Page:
retirement(redirected from retirements)
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apply for Chiltern Hundreds To resign from office; to abandon one’s position or responsibility. This British expression alludes to the method used by an M.P. who wishes to resign before his term of office has expired, a forbidden practice. Also forbidden is the holding of paid office under the Crown while a member of Parliament. Consequently, the M.P. who wishes to resign applies for the Stewardship of the Chiltern Hundreds, a no longer extant Crown appointment. On receiving the appointment, he is forced to relinquish his seat in Parliament. Having done so, he at once resigns his Stewardship as well, thus leaving the fictitious post vacant for the next M.P. in need of the ploy.
hang up one’s hatchet To quit working, to take a rest or break from one’s work. The allusion is probably to a wood cutter or other person who uses a hatchet or ax in his trade and literally hangs it up when he stops working. This expression, no longer in use, dates as far back as 1327.
When thou hast well done hang up thy hatchet. (Richard Hills, Proverbs from the Common-Place Book, 1530)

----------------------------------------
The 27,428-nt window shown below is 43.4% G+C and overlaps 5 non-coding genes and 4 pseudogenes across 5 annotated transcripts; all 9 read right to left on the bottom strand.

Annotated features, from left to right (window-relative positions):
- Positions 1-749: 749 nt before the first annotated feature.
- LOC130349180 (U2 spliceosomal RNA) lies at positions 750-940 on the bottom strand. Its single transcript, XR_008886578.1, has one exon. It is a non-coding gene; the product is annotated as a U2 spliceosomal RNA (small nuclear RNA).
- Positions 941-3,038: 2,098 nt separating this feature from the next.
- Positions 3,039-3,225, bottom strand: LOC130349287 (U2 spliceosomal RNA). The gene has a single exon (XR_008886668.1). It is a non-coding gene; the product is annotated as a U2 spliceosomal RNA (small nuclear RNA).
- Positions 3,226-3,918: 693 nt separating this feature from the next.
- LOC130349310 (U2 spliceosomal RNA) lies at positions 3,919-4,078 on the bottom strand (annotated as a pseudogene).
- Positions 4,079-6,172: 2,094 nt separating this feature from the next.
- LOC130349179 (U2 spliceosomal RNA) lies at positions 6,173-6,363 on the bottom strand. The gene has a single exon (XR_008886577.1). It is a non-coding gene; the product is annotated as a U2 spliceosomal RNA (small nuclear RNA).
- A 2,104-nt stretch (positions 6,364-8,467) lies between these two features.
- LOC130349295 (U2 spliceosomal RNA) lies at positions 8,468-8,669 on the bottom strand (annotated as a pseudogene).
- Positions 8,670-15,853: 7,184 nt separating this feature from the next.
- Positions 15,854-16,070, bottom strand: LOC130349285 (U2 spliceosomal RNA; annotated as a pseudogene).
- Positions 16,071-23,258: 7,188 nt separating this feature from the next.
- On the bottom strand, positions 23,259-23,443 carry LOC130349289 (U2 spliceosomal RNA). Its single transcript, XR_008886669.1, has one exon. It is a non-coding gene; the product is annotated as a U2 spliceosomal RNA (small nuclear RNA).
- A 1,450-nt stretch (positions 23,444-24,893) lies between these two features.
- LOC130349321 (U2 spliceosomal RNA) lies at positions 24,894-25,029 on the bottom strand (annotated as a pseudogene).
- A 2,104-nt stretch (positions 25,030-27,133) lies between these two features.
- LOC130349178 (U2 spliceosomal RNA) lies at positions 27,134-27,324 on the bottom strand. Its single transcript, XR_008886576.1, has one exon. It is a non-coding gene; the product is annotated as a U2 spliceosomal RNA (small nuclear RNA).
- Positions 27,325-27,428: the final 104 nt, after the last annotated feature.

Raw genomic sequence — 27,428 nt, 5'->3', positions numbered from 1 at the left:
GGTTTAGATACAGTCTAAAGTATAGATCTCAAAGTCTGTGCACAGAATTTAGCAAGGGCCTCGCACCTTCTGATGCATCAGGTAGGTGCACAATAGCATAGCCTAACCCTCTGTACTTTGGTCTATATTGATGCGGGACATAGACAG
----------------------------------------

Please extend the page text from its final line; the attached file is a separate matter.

put out to pasture Retired, put on the shelf, put away. The expression originally referred to animals, such as workhorses, which, due to old age or poor health, had outlived their usefulness to their owners and were turned out to pasture for the rest of their days. Today the phrase is more commonly applied to older persons who, for the same reasons, have supposedly outlived their usefulness to society and are no longer allowed to play an active role in the affairs of the working world. The implication is that they are not accorded the dignity of human beings but are treated as animals whose only worth is in their work.
swallow the anchor To end one’s seafaring days by obtaining an onshore job or retiring from a maritime occupation; to be released from service with the Navy. This expression, of obvious nautical derivation, was used by A. E. Marten, as cited in Webster’s Third:
[He] swallowed the anchor and stayed ashore.
The expression is occasionally extended to apply to retirement from any occupation.
|Noun||1.||retirement - the state of being retired from one's business or occupation|
|2.||retirement - withdrawal from your position or occupation|
hibernation - the act of retiring into inactivity; "he emerged from his hibernation to make his first appearance in several years"
rustication - the action of retiring to and living in the country
|3.||retirement - withdrawal for prayer and study and meditation; "the religious retreat is a form of vacation activity"|
withdrawal - the act of withdrawing; "the withdrawal of French troops from Vietnam"
to live in retirement → vivir en el retiro
to spend one's retirement growing roses → dedicarse a cultivar rosas después de la jubilación
how will you spend your retirement? → ¿qué piensa hacer cuando se jubile?